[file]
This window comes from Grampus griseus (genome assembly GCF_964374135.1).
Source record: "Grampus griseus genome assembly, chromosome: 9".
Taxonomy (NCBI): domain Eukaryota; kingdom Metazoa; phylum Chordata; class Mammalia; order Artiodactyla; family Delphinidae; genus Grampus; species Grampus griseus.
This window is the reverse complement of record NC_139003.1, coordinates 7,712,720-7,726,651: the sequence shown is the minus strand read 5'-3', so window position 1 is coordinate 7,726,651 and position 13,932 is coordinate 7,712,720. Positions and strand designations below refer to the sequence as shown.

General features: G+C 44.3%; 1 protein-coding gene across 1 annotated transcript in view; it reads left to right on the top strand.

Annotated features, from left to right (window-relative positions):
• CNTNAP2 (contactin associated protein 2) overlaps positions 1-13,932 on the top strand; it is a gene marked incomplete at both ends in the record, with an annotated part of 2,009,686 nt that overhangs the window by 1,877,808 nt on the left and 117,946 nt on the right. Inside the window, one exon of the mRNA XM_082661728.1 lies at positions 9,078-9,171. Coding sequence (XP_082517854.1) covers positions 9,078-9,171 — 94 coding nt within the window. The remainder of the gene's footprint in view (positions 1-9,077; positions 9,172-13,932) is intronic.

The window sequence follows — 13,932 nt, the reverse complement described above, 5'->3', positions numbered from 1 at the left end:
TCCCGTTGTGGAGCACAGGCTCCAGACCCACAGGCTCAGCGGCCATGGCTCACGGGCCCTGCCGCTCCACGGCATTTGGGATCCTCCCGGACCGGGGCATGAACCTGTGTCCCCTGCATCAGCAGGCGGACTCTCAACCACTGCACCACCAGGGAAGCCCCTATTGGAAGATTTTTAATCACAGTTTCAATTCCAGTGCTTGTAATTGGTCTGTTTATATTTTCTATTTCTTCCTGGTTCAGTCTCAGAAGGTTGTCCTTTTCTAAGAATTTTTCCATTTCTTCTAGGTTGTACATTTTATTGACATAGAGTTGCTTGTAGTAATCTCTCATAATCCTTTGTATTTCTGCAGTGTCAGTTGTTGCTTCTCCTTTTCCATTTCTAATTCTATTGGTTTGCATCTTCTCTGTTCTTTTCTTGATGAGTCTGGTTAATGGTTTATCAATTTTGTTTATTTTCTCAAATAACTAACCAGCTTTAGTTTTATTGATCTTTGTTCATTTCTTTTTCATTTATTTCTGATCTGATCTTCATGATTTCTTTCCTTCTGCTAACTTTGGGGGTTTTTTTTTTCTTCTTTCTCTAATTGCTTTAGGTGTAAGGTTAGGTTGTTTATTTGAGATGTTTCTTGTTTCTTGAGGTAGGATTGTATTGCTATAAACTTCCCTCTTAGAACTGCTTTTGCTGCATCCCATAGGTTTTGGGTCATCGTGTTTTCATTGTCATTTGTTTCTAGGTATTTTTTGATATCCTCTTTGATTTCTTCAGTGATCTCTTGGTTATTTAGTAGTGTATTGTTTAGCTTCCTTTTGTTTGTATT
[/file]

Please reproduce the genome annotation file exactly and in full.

This window comes from Grampus griseus (genome assembly GCF_964374135.1).
Source record: "Grampus griseus genome assembly, chromosome: 9".
Taxonomy (NCBI): domain Eukaryota; kingdom Metazoa; phylum Chordata; class Mammalia; order Artiodactyla; family Delphinidae; genus Grampus; species Grampus griseus.
This window is the reverse complement of record NC_139003.1, coordinates 7,712,720-7,726,651: the sequence shown is the minus strand read 5'-3', so window position 1 is coordinate 7,726,651 and position 13,932 is coordinate 7,712,720. Positions and strand designations below refer to the sequence as shown.

General features: G+C 44.3%; 1 protein-coding gene across 1 annotated transcript in view; it reads left to right on the top strand.

Annotated features, from left to right (window-relative positions):
• CNTNAP2 (contactin associated protein 2) overlaps positions 1-13,932 on the top strand; it is a gene marked incomplete at both ends in the record, with an annotated part of 2,009,686 nt that overhangs the window by 1,877,808 nt on the left and 117,946 nt on the right. Inside the window, one exon of the mRNA XM_082661728.1 lies at positions 9,078-9,171. Coding sequence (XP_082517854.1) covers positions 9,078-9,171 — 94 coding nt within the window. The remainder of the gene's footprint in view (positions 1-9,077; positions 9,172-13,932) is intronic.

The window sequence follows — 13,932 nt, the reverse complement described above, 5'->3', positions numbered from 1 at the left end:
TCCCGTTGTGGAGCACAGGCTCCAGACCCACAGGCTCAGCGGCCATGGCTCACGGGCCCTGCCGCTCCACGGCATTTGGGATCCTCCCGGACCGGGGCATGAACCTGTGTCCCCTGCATCAGCAGGCGGACTCTCAACCACTGCACCACCAGGGAAGCCCCTATTGGAAGATTTTTAATCACAGTTTCAATTCCAGTGCTTGTAATTGGTCTGTTTATATTTTCTATTTCTTCCTGGTTCAGTCTCAGAAGGTTGTCCTTTTCTAAGAATTTTTCCATTTCTTCTAGGTTGTACATTTTATTGACATAGAGTTGCTTGTAGTAATCTCTCATAATCCTTTGTATTTCTGCAGTGTCAGTTGTTGCTTCTCCTTTTCCATTTCTAATTCTATTGGTTTGCATCTTCTCTGTTCTTTTCTTGATGAGTCTGGTTAATGGTTTATCAATTTTGTTTATTTTCTCAAATAACTAACCAGCTTTAGTTTTATTGATCTTTGTTCATTTCTTTTTCATTTATTTCTGATCTGATCTTCATGATTTCTTTCCTTCTGCTAACTTTGGGGGTTTTTTTTTTCTTCTTTCTCTAATTGCTTTAGGTGTAAGGTTAGGTTGTTTATTTGAGATGTTTCTTGTTTCTTGAGGTAGGATTGTATTGCTATAAACTTCCCTCTTAGAACTGCTTTTGCTGCATCCCATAGGTTTTGGGTCATCGTGTTTTCATTGTCATTTGTTTCTAGGTATTTTTTGATATCCTCTTTGATTTCTTCAGTGATCTCTTGGTTATTTAGTAGTGTATTGTTTAGCTTCCTTTTGTTTGTATT